Micro molding is a specialized form of plastic injection molding for making parts on a very small scale. How small? Finished components can easily weigh less than 1 g and measure smaller than 1 mm in cross-section.
How can this help you? To understand the many benefits of micro molding for small plastic parts, we should first look at how this process differs from conventional plastic injection molding. Then we’ll be able to understand the applications it’s best suited for, especially in medicine and related diagnostic and healthcare products.
Plastic injection molding machines are rated by the clamping force used to hold the two halves of the mold together. Even small conventional machines have a clamping force of at least 50 tons. That’s the maximum amount of injection pressure such a machine can withstand until the mold is forced open, which causes flashing and can damage the mold tool. So operators keep the pressure below this threshold, but not much below. That’s because if the pressure is reduced too low, there won’t be enough force to fill the mold before the resin solidifies.
Can Big Machines Make Small Parts?
It’s technically possible to use a big machine to make very small parts. But it’s not a very smart choice.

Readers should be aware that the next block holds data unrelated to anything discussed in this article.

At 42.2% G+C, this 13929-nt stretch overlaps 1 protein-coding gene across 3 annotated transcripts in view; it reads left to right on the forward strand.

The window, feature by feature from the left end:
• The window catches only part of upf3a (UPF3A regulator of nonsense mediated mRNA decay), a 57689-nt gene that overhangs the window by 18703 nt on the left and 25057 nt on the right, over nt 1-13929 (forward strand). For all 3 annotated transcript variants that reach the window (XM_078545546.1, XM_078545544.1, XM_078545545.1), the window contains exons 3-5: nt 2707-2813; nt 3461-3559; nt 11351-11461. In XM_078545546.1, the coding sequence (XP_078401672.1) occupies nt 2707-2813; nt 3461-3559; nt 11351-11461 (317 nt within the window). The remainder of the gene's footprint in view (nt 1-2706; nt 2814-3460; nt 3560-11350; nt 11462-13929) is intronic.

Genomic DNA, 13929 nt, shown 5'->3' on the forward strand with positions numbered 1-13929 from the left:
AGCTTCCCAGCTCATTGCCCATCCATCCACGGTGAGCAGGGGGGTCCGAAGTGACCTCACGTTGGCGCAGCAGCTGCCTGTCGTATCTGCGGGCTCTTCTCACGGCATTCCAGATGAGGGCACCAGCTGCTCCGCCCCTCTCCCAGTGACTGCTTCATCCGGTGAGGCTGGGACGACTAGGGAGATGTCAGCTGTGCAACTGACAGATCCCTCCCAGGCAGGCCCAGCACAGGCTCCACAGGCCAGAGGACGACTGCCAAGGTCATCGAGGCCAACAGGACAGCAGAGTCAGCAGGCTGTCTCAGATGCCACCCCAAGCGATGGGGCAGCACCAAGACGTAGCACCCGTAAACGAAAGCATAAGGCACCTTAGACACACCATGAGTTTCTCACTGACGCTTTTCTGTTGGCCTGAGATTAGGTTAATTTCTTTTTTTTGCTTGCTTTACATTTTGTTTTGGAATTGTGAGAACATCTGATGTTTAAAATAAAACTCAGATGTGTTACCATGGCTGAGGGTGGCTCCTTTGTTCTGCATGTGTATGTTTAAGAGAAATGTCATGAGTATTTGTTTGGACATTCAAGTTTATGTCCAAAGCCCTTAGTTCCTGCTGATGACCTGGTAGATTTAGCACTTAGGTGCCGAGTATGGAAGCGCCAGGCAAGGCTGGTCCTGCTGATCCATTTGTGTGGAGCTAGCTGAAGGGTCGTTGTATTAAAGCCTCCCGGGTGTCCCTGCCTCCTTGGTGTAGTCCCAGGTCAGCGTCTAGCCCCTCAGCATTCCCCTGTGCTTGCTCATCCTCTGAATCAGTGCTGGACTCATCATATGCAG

Small parts use smaller molds, and these have equally small cavities, gates, and runners. Such tools, and the resulting parts that they make, are highly sensitive to fine adjustments in pressure or temperature. But larger machines are more difficult to control precisely. Relatively speaking, it’s like using a sledgehammer to make a swiss watch.
And using a large machine to make small parts is a waste of resources because they have larger barrels with a big volume of molten resin. During one cycle, only a small amount of resin is used in each shot. The remaining resin is in the barrel, staying hot for too long. This causes the resin to degrade and can ruin the part. Smaller machines avoid this problem because they have faster cycle times and shorter barrels.
Finally, bigger machines also consume more electrical power, regardless of the size of the finished part. These operating costs are then passed along to the customer, further decreasing process efficiency.
What Are The Advantages of a Micro Molding Machine?
Miniature injection molding machines, such as our Babyplast 10/12, operate at 10 tons of clamping force at most. For a product developer, these machines represent five distinct advantages when making small parts.
- Mold tools are much smaller and thus less expensive, costing approximately 40% of the price of a full-sized tool.
- Micro molding consumes much less raw material. This includes not the only material used to make the part but also leftover resin in the gate and runner system as well as the barrel.
- Fast changeovers are aided by using an online digital database that can hold one thousand unique job set-up parameters. And it’s also easier and faster to flush old resin out of the system to prepare the machine for a different material.
- Hot runner systems are used to precisely control the temperature of the mold during production.